The story of King George VI of the United Kingdom of Great Britain and Northern Ireland, his impromptu ascension to the throne and the speech therapist who helped the unsure monarch become worthy of it.
Helena Bonham Carter
Murderesses Velma Kelly (a chanteuse and tease who killed her husband and sister after finding them in bed together) and Roxie Hart (who killed her boyfriend when she discovered he wasn't going to make her a star) find themselves on death row together and fight for the fame that will keep them from the gallows in 1920s Chicago. Written by
During the "I Can't Do It Alone" number, when Velma kneels on the table in front of Roxie, her stocking develops a run under her knee. The run disappears and reappears through the rest of the song. See more »
I just can't take it anymore. You can't go anywhere without hearing about that dumb tomato!
[Mama sits up with her hair dyed blonde like Roxie's]
Oh no, Mama, not you, too.
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The end credits are written in Broadway lights. See more »
Didn't you know? All men are evil. Women have every right to kill them...and like it.
As an adaptation of a broadway musical, Chicago definitely delivers. As a movie, all it's really about is a popularity contest between the lead characters in the film. The binding factor between these characters is that they share a certain joy in killing and/or ruining men. Because, you know, men are the scourge of the earth and should justifiably be destroyed by any woman who feels the desire to do so.
Essentially, the movie's theme, plot and purpose consist of little more than glamourized BS.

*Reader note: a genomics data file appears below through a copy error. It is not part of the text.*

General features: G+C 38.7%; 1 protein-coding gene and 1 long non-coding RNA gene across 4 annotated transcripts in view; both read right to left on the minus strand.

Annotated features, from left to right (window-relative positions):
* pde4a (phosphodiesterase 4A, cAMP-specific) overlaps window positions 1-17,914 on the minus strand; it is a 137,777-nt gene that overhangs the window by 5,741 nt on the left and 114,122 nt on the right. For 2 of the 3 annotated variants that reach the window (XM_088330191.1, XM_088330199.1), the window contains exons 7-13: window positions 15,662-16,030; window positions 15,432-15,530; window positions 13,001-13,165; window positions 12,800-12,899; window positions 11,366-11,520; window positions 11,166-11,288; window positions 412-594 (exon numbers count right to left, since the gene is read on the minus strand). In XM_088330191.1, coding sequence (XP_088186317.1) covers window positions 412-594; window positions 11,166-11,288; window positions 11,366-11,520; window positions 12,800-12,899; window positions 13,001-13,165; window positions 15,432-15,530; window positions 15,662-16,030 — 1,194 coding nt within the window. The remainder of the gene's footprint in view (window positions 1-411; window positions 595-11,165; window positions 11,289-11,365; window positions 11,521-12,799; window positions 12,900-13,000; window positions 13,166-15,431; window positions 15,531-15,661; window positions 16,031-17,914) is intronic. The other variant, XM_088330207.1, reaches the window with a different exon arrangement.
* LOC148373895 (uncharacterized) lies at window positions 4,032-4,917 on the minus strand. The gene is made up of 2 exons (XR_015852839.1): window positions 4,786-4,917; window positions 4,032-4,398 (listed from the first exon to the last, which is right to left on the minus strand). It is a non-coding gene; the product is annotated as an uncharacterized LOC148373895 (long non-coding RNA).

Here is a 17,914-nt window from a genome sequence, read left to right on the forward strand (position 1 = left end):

This is a movie for man-hating feminists who are simple enough to delight in the fantasy of not only killing men and getting away with it, but gaining popularity for it in the process. Fans of broadway musicals may enjoy it as well, as its style emulates a stage performance feel very well, but the movie's themes are still so ridiculous that even broadway lovers may be turned off by it.
The strongest good aspect of Chicago is the quality of the acting. Pretty much everyone on the cast delivers good, strong performances. The adapted screenplay is well done, despite the overall crappiness of the story. The music in Chicago is of typical broadway style and doesn't really offer anything special.
Overall, Chicago is a well-produced pile of steaming dung that has no real merit as a story. Honestly, I've taken dumps that are both more interesting and more meaningful than Chicago. It's movies like this that completely eliminate any respect I once had for the Academy Awards. I want my 2 hours back that this film has robbed from my life.
My voted IMDb score: 3 out of 10
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